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MCarloRisk3D


MCarloRisk3D
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Description

MCarloRisk3D: MCarloRisk with 3D viewing options for better understanding of the estimated probability surface.

Stock price risk analyzer app for the common man. Now with optional Black Swan events and tunable forward volatility.

Estimates future price distribution using random walk theory.


Background discussion: E. Fama article on early random walk studies from the 1960's:

 http://www.ifa.com/Media/Images/PDF%20files/FamaRandomWalk.pdf



New model calibration tutorial:

 http://diffent.com/tuning1.pdf



Example use case & training guide for studying "AAPL to $320" can be found at:

 http://diffent.com/AAPL320arialP.pdf



The app uses prior data from the stock in question for volatility estimates. 

User can control how far back in time to use historical data to capture only the current "epoch" of a company or of the market as a whole if desired.


Built-in backtesting, verification, and model tuning tools.



-- Details --



This app models daily stock returns as a stable stochastic process and estimates a future price distribution by Monte Carlo re-sampling from an "empirical distribution" of a user-specified subset of prior (known) daily returns. 

Be sure to press the Run Monte button on the Monte Carlo tab after changing settings or downloading a new data set. 

This app downloads historical data from Yahoo Finance as base data to resample. Prices are converted to daily returns [P(t)/P(t-1)] before resampling. The user can choose how far back to resample. By estimating a probability distribution of future prices at the user-specified investment horizon in this manner, we can give risk-of-loss estimates in thumb-rule fashion. 

Reports out estimated price and %loss estimates at the commonly used levels of 1st percentile and 5th percentile (1% and 5% risk). Also reports out median (50th percentile) price estimates at the given number of days forward. Calculations may be performed on Yahoo daily Closing or Adjusted daily Closing price data. An artificial shock filter is provided, which can be used to reject the resampling of prior returns that are artificially large (due to splits or other artificial re-valuations that do not affect the underlying value of the asset).

The stochastic model may be tuned or calibrated only by adjusting the maximum number of days backwards to sample or adjusting the black swan parameters.

Model Validation features:



On the Monte Carlo tab, you can withhold any number of recent days from the model and then plot the results of the stochastic risk forecast as lower-bound envelopes at 1% and %5 estimated probability (risk) levels. 



Validate tab:



This allows you to perform an exhaustive validation on your model by withholding several points, computing the model, comparing the forward prediction of the model versus the actual reserved data, and repeating this in increasing time sequence for all withheld points.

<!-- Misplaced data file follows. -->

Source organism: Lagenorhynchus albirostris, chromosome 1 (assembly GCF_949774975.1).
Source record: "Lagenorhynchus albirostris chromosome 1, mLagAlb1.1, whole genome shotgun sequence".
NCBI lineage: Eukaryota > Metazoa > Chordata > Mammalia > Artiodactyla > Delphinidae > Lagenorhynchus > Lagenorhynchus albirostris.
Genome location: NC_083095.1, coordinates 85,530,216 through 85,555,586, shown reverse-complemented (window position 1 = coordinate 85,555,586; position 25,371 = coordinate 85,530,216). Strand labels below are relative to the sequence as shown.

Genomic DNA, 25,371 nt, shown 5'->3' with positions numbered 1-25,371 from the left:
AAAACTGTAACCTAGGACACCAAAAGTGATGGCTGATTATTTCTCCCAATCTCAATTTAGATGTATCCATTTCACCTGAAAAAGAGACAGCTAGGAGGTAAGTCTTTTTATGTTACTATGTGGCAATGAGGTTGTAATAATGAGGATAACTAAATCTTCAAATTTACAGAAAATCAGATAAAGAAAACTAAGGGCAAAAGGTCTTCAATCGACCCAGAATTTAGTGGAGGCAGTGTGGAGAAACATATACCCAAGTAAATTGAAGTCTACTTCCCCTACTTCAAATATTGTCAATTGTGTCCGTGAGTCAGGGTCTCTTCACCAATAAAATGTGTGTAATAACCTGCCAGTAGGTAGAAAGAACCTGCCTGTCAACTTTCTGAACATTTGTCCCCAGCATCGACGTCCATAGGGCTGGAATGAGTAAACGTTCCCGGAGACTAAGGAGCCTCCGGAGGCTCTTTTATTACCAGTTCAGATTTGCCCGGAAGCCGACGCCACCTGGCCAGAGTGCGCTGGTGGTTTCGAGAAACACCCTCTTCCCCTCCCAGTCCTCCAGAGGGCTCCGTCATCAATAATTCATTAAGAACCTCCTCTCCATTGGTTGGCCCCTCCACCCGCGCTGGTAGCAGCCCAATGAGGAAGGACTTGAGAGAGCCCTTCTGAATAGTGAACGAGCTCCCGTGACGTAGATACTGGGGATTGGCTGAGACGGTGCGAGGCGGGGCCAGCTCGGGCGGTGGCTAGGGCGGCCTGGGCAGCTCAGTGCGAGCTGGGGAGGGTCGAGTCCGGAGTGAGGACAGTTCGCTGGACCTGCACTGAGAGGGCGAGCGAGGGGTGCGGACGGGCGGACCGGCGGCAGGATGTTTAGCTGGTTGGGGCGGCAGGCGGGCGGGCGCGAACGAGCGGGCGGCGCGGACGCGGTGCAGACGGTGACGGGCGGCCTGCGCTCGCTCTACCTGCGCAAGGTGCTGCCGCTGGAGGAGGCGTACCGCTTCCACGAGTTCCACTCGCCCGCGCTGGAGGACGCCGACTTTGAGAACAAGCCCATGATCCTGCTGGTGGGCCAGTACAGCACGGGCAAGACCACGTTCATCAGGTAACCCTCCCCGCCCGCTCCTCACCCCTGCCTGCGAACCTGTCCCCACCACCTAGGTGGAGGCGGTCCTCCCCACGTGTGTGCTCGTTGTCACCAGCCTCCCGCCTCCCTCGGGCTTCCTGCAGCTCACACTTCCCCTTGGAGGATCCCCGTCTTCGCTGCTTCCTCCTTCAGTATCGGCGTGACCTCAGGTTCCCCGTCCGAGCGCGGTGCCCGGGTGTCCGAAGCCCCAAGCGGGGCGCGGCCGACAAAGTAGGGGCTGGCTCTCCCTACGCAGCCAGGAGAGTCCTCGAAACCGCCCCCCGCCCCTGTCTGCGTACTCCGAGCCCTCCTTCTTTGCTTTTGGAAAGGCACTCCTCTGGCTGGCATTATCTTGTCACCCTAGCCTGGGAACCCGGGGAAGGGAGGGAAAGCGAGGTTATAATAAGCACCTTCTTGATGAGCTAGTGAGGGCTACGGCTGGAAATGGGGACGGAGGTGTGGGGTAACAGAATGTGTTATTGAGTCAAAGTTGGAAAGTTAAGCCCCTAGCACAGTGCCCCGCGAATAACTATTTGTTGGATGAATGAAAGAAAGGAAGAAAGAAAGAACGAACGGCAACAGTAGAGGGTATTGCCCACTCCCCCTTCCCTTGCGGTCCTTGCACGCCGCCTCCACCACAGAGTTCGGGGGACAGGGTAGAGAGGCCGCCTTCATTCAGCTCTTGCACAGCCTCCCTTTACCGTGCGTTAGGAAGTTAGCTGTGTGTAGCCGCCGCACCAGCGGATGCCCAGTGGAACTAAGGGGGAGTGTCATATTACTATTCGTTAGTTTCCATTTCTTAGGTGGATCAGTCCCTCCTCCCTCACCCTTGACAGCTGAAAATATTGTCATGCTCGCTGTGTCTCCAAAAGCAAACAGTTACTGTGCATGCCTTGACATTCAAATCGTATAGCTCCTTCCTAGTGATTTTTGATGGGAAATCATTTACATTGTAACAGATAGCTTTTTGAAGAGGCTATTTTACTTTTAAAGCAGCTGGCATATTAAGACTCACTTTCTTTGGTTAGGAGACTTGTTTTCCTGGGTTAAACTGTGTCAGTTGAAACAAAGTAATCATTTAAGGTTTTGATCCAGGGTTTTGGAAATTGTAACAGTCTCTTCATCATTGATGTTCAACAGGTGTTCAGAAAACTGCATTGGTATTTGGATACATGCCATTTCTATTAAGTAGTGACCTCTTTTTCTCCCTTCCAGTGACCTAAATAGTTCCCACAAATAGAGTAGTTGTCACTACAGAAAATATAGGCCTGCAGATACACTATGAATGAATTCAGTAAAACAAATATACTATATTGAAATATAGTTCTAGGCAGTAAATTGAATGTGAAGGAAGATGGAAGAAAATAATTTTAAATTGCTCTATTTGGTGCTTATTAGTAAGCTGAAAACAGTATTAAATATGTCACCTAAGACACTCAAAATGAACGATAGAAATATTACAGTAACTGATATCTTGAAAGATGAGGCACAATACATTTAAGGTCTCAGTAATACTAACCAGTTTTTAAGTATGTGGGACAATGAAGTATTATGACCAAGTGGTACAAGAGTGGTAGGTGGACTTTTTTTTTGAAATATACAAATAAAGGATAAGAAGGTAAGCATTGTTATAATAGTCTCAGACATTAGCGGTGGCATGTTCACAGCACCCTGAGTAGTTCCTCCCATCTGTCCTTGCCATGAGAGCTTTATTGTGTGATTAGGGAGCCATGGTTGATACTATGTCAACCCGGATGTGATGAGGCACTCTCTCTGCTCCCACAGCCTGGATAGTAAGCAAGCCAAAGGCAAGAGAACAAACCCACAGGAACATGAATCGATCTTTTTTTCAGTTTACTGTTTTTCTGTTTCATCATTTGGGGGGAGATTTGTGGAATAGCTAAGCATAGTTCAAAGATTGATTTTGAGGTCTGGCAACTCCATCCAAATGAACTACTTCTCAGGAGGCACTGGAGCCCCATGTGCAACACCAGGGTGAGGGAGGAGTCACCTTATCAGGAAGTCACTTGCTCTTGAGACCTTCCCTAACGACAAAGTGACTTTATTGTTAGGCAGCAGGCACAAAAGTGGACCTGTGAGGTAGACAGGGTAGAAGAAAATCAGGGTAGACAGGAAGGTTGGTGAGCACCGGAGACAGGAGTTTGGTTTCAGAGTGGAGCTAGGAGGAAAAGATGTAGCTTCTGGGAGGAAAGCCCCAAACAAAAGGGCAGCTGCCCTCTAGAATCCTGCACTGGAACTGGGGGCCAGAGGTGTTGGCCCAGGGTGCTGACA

A vertical "Cursor Beam" is provided that you can drag across the new plots in the Monte Carlo tab and the Validate tab to show the plotted values from several curves at once, with the values color-coded to the curves.



Show the full price probability plot linked to the days-forward setting of the Monte Carlo graph. This is a slice thru the probability surface generated by the Monte Carlo procedure.


The app provider makes no claims as to the suitability of this app for any purpose whatsoever, and the user should consult an investment advisor before making investment decisions.

What's New in Version 2.2

Add "skew adjust" setting on Opt popup window. Skew adjust > 0 tells the app to put a scaling factor on the positive historical returns before constructing the monte carlo paths, and a scale-reducing factor on the negative returns. Skew adjust < 0 does the opposite. This provides another tuning factor when you are attempting to calibrate a model to withheld data, or if you want to add additional expectations to your model (e.g. if you expect that the future will be better than the past, you can set skew adjust accordingly).

For example, if we set skew adjust to 0.1, the positive historical returns will be multiplied by 1.1 and the negative historical returns will be multiplied by 0.9 before the monte carlo random walk paths are constructed.

When we say "skew adjust," we are merely providing a "handle" to approximately adjust the skewness of historical returns. As the reader may know, skewness is a cubic quantity (see Skewness wiki article below), and so a linear scaling factor will not yield a linear change in the formal "skewness" value. Also, skewness is formally calculated around the mean of the data. We are assuming a mean 0 (no change day-to-day, return = 0%) as the centerpoint of our skew adjust factor.

However, as the skew adjust factor is propagated through the equations, the skewness effect is approximately linear if we keep skew adjust near zero (+ or -).

More info on skew:

https://en.wikipedia.org/wiki/Skewness

Screenshots

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